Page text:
# What is the “in-the-wire” size of a ethernet frame? 1518 or 1542?

According to the table here, it says that MTU = 1500 bytes and that the payload part is 1500 - 42 bytes or 1458 bytes (<- this is actually wrong!). Now on top of that you have to add IPv4 and UDP headers, which are 28 bytes (20 IP + 8 UDP). That leaves my maximum possible application message to as 1430 bytes! But by looking for this number in the Internet I see 1472 instead. Am I doing this calculation wrong here?

All I want to find out is the maximum application message I can send over the wire without the risk of fragmentation. It is definitely not 1500 because that includes the frame headers. Can someone help?

The confusion is the the PAYLOAD can actually be as large as 1500 bytes and that's the MTU. So now what is the size in-the-wire for a payload of 1500? From that table it can be as big as 1542 bytes.

So the maximum app messages I can send is 1472 (1500 - 20 (ip) - 8 (udp)) for a maximum in the wire size of 1542. It amazes me how things can get so complicated when they are actually simple. And I have not clue how someone came up with the number 1518 if the table says 1542.

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The real question here is what do you mean by "in the wire size" and what will you do with this information? Are you trying to calculate packets per second? –  Mike Pennington Aug 28 '12 at 22:37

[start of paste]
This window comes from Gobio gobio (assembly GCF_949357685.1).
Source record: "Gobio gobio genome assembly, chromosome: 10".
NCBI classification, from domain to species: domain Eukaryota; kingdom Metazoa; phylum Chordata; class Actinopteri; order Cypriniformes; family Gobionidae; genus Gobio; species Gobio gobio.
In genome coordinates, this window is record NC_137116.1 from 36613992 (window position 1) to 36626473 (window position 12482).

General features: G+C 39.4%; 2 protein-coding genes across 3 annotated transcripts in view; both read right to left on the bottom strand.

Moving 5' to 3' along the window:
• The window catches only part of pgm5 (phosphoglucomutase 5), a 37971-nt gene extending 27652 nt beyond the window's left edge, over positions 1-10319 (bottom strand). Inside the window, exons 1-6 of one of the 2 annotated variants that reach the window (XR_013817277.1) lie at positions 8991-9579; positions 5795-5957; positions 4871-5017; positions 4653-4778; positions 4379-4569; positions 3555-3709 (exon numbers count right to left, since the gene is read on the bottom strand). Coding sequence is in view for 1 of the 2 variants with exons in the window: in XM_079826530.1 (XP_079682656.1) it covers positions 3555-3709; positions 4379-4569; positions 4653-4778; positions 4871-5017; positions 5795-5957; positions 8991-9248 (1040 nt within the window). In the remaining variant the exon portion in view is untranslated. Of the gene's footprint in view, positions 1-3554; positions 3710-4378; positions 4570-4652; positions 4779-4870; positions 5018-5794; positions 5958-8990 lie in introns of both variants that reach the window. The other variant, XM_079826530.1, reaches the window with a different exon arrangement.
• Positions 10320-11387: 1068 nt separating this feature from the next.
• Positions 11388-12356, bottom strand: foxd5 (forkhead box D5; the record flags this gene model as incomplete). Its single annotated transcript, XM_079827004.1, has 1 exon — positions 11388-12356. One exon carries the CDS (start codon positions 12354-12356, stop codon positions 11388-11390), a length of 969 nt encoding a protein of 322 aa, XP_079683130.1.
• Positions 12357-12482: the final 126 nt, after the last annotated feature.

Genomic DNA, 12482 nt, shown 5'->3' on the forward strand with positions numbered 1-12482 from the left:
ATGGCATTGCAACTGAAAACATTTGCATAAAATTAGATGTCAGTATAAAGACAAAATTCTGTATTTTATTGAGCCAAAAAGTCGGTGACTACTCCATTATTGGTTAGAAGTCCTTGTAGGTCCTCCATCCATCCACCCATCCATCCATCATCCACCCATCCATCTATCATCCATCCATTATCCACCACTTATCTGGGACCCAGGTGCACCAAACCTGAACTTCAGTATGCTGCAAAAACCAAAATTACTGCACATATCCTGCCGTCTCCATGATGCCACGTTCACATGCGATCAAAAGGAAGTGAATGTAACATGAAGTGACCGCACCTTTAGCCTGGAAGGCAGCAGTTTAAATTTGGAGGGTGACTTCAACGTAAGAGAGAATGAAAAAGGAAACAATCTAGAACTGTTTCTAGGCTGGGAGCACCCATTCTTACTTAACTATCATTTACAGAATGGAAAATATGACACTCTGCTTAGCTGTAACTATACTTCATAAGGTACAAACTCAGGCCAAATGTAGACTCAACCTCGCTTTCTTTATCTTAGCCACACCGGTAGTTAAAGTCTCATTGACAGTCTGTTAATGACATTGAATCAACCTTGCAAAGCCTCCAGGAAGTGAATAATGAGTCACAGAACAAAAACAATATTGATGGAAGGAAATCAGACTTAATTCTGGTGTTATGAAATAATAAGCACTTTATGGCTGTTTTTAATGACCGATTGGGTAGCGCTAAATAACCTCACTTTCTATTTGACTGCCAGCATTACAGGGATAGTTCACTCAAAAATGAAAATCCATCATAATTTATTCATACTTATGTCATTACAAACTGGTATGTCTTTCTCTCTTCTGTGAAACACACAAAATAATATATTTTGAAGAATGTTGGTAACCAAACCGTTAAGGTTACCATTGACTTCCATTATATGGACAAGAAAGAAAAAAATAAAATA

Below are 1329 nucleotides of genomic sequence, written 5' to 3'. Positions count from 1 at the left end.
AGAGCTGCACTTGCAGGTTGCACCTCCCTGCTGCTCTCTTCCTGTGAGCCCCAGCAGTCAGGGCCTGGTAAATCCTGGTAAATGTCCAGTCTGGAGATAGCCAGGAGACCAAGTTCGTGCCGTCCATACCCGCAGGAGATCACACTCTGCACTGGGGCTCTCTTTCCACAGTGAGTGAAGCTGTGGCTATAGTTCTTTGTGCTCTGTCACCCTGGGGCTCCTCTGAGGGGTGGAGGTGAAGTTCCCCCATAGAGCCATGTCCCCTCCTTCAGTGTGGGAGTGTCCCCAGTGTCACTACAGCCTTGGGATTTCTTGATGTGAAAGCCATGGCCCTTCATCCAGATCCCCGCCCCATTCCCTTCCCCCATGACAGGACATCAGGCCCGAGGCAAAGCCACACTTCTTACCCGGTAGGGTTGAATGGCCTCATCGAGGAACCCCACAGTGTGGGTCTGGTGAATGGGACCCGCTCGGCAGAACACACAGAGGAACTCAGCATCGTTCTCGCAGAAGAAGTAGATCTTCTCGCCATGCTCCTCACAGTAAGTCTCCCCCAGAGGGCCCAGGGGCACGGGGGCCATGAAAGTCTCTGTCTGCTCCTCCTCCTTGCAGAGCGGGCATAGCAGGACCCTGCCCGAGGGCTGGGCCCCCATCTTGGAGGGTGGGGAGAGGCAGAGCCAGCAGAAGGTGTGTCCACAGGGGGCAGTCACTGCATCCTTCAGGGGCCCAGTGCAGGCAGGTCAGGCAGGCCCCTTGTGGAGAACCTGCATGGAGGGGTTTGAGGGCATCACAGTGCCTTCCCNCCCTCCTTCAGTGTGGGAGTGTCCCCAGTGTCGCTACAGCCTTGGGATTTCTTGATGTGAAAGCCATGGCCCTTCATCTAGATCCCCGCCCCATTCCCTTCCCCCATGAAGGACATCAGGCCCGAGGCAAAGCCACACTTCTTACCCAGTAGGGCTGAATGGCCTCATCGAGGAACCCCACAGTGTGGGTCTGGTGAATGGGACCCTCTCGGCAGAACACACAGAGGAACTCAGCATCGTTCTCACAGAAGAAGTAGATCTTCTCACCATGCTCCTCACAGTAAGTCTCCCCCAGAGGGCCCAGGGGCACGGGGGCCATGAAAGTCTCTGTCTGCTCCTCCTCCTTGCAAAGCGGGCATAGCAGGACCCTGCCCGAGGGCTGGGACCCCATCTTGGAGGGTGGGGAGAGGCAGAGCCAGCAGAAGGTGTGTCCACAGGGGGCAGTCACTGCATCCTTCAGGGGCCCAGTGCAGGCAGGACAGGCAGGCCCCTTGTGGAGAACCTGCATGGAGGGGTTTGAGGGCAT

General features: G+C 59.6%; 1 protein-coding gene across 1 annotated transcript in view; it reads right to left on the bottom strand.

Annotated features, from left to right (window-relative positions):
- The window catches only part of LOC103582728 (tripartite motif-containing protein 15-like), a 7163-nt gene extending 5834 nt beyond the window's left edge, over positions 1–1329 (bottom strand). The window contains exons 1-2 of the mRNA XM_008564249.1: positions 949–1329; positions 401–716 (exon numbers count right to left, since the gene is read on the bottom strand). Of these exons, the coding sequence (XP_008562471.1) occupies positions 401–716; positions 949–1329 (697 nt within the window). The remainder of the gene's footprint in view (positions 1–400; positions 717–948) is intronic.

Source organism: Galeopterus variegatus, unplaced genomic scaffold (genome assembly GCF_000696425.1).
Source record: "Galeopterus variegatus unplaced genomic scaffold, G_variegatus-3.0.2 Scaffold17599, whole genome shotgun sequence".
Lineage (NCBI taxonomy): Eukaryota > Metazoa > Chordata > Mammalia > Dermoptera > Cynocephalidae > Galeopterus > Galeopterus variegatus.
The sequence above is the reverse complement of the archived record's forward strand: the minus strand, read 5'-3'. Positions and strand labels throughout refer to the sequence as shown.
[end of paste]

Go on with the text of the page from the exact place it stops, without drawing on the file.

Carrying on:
@MikePennington Trying to determine in-the-wire transite time. With packet size and ethernet speed (10 gigabits) you can calculate that. –  chrisapotek Aug 28 '12 at 22:51

The diagram on Wikipedia is horrible. Hopefully what I'm about to write is clearer.

The maximum payload in 802.3 ethernet is 1500 bytes.
This is the data you're trying to send out over the wire (and what the MTU is referring to).
`[payload]` <- 1500 Bytes

The payload is encapsulated in an Ethernet Frame (which adds the Source/Destination MAC, VLAN tag, Length, and CRC Checksum. This is a total of 22 bytes of additional "stuff"
`[SRC+DST+VLAN+LENGTH+[payload]+CRC]` <- 1522 Bytes

The Frame is transmitted over the wire -- before your ethernet card does that it basically stands up and shouts really loud to make sure nobody else is using the wire (CSMA/CD) -- This is the Preamble and Start-of-Frame delimiter (SFD) -- an additional 8 bytes, so now we have:
`[Preamble+SFD+[Ethernet Frame]]` <- 1530 Bytes

Finally when an ethernet transceiver is done sending a frame it is required by 802.3 to transmit 12 bytes of silence ("Interframe Gap") before it's allowed to send its next frame.
`[Preamble+SFD+[Ethernet Frame]+Silence]` <- 1542 bytes transmitted on the wire.

The Preamble, SFD and Interframe Gap do not count as part of the frame. They are support structure for the Ethernet protocol itself.

The MTU applies to the payload -- it is the largest unit of data you can cram into the packet. Thus an ethernet packet with an MTU of 1500 bytes will actually be a 1522 byte frame, and 1542 bytes on the wire (assuming there's a vLAN tag).

So the answer to your question - What is the biggest packet I can send out over 802.3 ethernet without fragmentation? - is 1500 bytes of payload data.

HOWEVER the ethernet layer may not be your limiting factor. To discover if something along the way is restricting the MTU to be smaller than 1500 bytes of payload data use one of the following: